The connections sketched out above are part of the general logic of the sciences and can thus be applied to the social sciences. Above all, with their help, it appears to be possible to illuminate a methodological peculiarity of neoclassical thought in economics, which probably stands in a certain relation to the isolation from sociological and social-psychological knowledge that has been cultivated in this discipline for some time: the model Platonism of pure economics, which comes to expression in attempts to immunize economic statements and sets of statements (models) from experience through the application of conventionalist strategies …

Clearly, it is possible to interpret the ‘presuppositions’ of a theoretical system … not as hypotheses, but simply as limitations to the area of application of the system in question. Since a relationship to reality is usually ensured by the language used in economic statements, in this case the impression is generated that a content-laden statement about reality is being made, although the system is fully immunized and thus without content. In my view that is often a source of self-deception in pure economic thought …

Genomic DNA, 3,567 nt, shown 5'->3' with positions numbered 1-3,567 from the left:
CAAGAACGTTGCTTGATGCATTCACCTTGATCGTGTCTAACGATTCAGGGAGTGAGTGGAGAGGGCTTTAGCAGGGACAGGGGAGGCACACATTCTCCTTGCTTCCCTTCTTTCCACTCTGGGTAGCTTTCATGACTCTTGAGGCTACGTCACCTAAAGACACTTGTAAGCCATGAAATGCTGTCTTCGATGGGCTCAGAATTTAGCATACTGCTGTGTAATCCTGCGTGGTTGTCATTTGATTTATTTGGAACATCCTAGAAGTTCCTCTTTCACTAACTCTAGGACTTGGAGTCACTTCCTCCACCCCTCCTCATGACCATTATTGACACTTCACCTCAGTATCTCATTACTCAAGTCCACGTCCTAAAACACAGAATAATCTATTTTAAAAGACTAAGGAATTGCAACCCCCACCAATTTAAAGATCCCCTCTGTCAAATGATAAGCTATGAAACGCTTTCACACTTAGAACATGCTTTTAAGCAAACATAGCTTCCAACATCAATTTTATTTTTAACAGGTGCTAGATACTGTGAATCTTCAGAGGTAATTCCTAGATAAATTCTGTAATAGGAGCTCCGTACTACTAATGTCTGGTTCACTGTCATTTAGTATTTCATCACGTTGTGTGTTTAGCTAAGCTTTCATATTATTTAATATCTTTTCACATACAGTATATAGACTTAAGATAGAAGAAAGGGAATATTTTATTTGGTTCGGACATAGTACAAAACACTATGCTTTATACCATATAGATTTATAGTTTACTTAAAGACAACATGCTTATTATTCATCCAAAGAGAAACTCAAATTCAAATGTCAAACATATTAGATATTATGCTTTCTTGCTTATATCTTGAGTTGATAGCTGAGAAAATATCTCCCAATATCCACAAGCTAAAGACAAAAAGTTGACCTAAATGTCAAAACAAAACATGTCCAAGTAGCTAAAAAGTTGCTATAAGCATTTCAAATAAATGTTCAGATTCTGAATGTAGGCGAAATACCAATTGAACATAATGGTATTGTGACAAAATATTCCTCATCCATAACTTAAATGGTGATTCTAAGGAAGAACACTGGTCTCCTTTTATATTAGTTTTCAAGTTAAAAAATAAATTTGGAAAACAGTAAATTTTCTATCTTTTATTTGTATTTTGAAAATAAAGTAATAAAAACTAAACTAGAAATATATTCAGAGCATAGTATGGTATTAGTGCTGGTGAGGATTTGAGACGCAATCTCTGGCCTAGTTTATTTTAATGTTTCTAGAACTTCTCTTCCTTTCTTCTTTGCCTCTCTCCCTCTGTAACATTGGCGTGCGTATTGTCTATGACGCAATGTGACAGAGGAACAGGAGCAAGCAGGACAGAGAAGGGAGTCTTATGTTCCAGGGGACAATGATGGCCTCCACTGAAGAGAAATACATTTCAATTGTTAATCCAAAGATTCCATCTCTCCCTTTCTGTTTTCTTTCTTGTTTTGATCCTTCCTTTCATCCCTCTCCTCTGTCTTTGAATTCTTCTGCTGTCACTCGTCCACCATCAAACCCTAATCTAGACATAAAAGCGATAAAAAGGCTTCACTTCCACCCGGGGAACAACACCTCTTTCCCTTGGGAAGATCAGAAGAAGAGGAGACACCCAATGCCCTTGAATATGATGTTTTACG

A further possibility for immunizing theories consists in simply leaving open the area of application of the constructed model so that it is impossible to refute it with counter examples. This of course is usually done without a complete knowledge of the fatal consequences of such methodological strategies for the usefulness of the theoretical conception in question, but with the view that this is a characteristic of especially highly developed economic procedures: the thinking in models, which, however, among those theoreticians who cultivate neoclassical thought, in essence amounts to a new form of Platonism.

  1. paul davidson